How did you progress to writing in this style?
Voice is my primary instrument, so I guess it’s natural that it would be my go-to tool of expression when writing. Since I was little I’d always come up with songs, and my piano teacher at the time would notate them for me. She was this really cool, eccentric lady from New York called Lohnie. When I was 6 she had taught me how the pedal of the piano worked, which I was totally fascinated with, and then she notated my first “piece” for voice and like two-finger piano accompaniment called ‘The Fairies.’ Patience of a saint. The writing melodies and lyrics thing always stuck. The piano thing didn’t, unfortunately.
But then half way through college I got really obsessed with opera. And then with classical music in general, and then with instrumentation and then finally with contemporary music – and that was when I started trying to figure out a way to express myself musically. But it’s only in the past couple months that I’ve recognised some kind of cohesive sound and style in what I’ve been writing. It can be difficult to find your own voice when you’re already so aware of all of the fantastic music in the world, because you’re learning from all of the music that you love while still forming your own musical language. That’s not a fast process.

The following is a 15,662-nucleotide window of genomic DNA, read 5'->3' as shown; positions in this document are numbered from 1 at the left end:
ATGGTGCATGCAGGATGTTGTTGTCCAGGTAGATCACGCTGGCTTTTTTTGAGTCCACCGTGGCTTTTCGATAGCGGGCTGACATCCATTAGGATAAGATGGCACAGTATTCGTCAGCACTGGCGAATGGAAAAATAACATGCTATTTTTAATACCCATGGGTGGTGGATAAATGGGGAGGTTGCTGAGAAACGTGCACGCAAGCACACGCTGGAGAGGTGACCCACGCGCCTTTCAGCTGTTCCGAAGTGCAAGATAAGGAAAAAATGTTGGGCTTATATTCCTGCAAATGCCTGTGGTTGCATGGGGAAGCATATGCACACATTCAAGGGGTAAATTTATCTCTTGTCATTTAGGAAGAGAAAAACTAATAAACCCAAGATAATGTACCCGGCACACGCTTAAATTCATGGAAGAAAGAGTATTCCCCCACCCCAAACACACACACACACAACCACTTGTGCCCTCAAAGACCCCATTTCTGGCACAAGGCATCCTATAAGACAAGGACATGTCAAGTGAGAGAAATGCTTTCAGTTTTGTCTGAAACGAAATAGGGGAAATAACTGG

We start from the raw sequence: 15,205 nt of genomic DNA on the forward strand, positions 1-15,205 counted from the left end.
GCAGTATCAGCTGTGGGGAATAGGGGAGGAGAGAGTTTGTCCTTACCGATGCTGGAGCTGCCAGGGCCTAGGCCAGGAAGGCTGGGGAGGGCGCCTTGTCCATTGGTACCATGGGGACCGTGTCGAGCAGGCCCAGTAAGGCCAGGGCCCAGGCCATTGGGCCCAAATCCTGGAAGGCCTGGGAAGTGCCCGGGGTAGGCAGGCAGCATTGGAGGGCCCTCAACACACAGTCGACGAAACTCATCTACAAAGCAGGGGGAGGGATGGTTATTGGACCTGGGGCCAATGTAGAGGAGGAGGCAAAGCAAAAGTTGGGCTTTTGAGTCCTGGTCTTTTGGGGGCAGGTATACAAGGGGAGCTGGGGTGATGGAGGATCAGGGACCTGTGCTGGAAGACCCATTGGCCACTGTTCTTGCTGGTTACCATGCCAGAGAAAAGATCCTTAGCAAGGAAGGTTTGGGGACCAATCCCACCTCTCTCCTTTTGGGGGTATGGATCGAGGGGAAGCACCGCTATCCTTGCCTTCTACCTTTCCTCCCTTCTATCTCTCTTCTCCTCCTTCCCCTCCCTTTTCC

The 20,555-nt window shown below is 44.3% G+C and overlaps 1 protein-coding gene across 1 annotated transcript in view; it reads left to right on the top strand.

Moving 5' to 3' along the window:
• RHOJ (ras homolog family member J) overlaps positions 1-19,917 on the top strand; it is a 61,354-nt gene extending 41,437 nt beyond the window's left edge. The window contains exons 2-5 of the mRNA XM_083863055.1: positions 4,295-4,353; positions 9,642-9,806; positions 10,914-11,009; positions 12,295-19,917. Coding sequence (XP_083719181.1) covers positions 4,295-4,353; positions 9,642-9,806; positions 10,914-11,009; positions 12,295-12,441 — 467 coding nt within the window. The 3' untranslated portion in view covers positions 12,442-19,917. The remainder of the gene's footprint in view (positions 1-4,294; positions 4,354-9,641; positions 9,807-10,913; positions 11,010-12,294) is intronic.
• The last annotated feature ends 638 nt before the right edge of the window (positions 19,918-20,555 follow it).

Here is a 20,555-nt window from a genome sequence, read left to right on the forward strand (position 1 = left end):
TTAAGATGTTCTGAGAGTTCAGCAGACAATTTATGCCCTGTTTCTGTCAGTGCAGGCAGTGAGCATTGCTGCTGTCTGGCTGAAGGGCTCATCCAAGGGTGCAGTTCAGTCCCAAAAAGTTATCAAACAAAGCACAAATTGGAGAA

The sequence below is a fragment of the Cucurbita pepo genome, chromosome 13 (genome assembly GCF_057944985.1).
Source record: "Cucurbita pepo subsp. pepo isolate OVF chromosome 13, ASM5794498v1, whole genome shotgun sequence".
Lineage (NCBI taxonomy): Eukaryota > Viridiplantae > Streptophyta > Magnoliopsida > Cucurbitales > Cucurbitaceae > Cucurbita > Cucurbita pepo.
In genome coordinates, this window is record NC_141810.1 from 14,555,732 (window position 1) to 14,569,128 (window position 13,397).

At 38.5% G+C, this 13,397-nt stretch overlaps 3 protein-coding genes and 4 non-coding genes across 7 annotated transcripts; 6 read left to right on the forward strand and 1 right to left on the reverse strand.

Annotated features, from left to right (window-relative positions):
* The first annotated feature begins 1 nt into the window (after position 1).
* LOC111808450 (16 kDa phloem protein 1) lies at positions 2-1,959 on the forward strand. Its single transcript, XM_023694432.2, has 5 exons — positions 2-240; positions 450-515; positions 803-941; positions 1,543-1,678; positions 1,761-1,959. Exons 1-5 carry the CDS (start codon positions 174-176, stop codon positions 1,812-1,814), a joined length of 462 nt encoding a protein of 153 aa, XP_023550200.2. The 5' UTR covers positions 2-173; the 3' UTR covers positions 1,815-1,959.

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Does your creative process evolve as you write?